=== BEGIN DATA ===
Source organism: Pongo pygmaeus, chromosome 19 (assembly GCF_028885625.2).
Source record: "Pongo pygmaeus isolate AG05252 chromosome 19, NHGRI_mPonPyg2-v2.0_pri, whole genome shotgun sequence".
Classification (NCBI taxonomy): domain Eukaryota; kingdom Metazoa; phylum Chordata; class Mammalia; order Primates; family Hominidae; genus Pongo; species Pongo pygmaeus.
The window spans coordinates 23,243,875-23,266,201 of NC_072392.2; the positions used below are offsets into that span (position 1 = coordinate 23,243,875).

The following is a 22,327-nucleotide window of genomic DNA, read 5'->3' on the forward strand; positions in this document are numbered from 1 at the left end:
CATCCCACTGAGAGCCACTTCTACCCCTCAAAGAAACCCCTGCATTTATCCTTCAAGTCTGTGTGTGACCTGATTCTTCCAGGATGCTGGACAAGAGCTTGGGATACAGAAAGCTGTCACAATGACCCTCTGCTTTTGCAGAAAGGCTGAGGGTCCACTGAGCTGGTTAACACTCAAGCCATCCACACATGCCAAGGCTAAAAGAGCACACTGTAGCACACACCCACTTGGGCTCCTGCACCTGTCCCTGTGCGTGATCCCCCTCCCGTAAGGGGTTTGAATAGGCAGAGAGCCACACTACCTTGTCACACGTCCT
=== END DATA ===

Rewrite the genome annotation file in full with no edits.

Source organism: Pongo pygmaeus, chromosome 19 (assembly GCF_028885625.2).
Source record: "Pongo pygmaeus isolate AG05252 chromosome 19, NHGRI_mPonPyg2-v2.0_pri, whole genome shotgun sequence".
Classification (NCBI taxonomy): domain Eukaryota; kingdom Metazoa; phylum Chordata; class Mammalia; order Primates; family Hominidae; genus Pongo; species Pongo pygmaeus.
The window spans coordinates 23,243,875-23,266,201 of NC_072392.2; the positions used below are offsets into that span (position 1 = coordinate 23,243,875).

The following is a 22,327-nucleotide window of genomic DNA, read 5'->3' on the forward strand; positions in this document are numbered from 1 at the left end:
CATCCCACTGAGAGCCACTTCTACCCCTCAAAGAAACCCCTGCATTTATCCTTCAAGTCTGTGTGTGACCTGATTCTTCCAGGATGCTGGACAAGAGCTTGGGATACAGAAAGCTGTCACAATGACCCTCTGCTTTTGCAGAAAGGCTGAGGGTCCACTGAGCTGGTTAACACTCAAGCCATCCACACATGCCAAGGCTAAAAGAGCACACTGTAGCACACACCCACTTGGGCTCCTGCACCTGTCCCTGTGCGTGATCCCCCTCCCGTAAGGGGTTTGAATAGGCAGAGAGCCACACTACCTTGTCACACGTCCT